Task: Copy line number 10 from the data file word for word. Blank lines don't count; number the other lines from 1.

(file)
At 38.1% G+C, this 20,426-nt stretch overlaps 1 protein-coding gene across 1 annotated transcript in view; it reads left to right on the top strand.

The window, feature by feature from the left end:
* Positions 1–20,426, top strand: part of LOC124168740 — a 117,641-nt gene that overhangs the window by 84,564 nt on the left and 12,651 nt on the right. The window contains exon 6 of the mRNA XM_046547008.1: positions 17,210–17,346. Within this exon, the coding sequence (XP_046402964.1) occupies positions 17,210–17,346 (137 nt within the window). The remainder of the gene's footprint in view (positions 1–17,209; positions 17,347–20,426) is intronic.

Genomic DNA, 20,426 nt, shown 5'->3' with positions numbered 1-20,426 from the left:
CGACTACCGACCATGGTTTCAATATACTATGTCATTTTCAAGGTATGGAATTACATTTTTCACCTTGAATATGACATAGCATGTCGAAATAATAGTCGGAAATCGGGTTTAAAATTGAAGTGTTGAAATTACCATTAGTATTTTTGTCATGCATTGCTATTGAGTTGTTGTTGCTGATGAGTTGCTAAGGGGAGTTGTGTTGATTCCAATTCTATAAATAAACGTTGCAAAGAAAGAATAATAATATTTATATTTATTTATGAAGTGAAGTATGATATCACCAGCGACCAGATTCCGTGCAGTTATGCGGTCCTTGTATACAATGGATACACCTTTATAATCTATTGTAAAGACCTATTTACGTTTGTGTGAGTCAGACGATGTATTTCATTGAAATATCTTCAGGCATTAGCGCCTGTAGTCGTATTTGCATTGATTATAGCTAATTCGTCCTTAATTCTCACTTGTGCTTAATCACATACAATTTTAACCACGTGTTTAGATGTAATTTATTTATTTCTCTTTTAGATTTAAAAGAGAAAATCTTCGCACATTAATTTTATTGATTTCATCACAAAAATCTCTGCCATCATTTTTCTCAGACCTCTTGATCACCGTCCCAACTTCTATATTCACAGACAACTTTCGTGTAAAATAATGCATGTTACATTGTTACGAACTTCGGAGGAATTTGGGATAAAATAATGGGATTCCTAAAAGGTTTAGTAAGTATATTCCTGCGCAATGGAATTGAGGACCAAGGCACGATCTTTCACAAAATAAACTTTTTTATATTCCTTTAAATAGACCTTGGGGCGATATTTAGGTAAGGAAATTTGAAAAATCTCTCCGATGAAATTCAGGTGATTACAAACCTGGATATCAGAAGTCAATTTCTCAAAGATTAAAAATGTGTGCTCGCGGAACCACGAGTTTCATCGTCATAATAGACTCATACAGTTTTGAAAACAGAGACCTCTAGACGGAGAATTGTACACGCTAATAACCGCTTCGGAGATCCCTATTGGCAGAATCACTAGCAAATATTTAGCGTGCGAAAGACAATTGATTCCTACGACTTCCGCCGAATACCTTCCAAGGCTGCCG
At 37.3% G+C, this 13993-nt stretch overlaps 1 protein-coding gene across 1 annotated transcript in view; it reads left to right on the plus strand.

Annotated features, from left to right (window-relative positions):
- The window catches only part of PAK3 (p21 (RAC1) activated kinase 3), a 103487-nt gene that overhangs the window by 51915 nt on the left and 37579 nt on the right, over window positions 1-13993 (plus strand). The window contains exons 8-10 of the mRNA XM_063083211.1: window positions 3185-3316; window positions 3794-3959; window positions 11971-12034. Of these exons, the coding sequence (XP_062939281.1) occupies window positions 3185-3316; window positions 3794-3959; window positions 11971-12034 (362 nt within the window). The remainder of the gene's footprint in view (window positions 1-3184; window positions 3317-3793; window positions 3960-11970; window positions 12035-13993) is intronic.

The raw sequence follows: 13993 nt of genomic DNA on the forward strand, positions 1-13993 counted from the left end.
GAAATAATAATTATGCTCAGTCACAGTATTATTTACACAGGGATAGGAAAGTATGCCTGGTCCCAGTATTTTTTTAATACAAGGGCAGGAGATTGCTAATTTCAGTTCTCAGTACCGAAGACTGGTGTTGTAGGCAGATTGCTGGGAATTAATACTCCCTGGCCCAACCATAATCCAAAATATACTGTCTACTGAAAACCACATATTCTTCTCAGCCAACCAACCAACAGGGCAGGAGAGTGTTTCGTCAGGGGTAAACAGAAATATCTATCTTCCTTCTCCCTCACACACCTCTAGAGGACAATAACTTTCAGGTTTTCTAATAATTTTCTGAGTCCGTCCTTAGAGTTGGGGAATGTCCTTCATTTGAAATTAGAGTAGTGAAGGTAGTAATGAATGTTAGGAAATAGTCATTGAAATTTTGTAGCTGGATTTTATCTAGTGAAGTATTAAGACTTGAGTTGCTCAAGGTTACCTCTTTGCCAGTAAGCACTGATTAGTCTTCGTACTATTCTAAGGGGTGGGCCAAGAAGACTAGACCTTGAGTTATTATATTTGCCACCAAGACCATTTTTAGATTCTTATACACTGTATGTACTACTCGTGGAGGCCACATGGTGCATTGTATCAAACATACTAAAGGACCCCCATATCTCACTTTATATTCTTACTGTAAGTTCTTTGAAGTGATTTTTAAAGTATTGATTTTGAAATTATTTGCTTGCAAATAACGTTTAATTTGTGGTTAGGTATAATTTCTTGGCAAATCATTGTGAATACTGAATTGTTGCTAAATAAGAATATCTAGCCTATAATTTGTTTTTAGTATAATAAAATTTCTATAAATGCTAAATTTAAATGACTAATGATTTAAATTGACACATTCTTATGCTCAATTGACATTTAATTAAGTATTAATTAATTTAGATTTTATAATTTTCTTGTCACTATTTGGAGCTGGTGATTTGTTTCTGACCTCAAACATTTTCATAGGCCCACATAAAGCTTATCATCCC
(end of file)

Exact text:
GAAATAATAATTATGCTCAGTCACAGTATTATTTACACAGGGATAGGAAAGTATGCCTGGTCCCAGTATTTTTTTAATACAAGGGCAGGAGATTGCTAATTTCAGTTCTCAGTACCGAAGACTGGTGTTGTAGGCAGATTGCTGGGAATTAATACTCCCTGGCCCAACCATAATCCAAAATATACTGTCTACTGAAAACCACATATTCTTCTCAGCCAACCAACCAACAGGGCAGGAGAGTGTTTCGTCAGGGGTAAACAGAAATATCTATCTTCCTTCTCCCTCACACACCTCTAGAGGACAATAACTTTCAGGTTTTCTAATAATTTTCTGAGTCCGTCCTTAGAGTTGGGGAATGTCCTTCATTTGAAATTAGAGTAGTGAAGGTAGTAATGAATGTTAGGAAATAGTCATTGAAATTTTGTAGCTGGATTTTATCTAGTGAAGTATTAAGACTTGAGTTGCTCAAGGTTACCTCTTTGCCAGTAAGCACTGATTAGTCTTCGTACTATTCTAAGGGGTGGGCCAAGAAGACTAGACCTTGAGTTATTATATTTGCCACCAAGACCATTTTTAGATTCTTATACACTGTATGTACTACTCGTGGAGGCCACATGGTGCATTGTATCAAACATACTAAAGGACCCCCATATCTCACTTTATATTCTTACTGTAAGTTCTTTGAAGTGATTTTTAAAGTATTGATTTTGAAATTATTTGCTTGCAAATAACGTTTAATTTGTGGTTAGGTATAATTTCTTGGCAAATCATTGTGAATACTGAATTGTTGCTAAATAAGAATATCTAGCCTATAATTTGTTTTTAGTATAATAAAATTTCTATAAATGCTAAATTTAAATGACTAATGATTTAAATTGACACATTCTTATGCTCAATTGACATTTAATTAAGTATTAATTAATTTAGATTTTATAATTTTCTTGTCACTATTTGGAGCTGGTGATTTGTTTCTGACCTCAAACATTTTCATAGGCCCACATAAAGCTTATCATCCC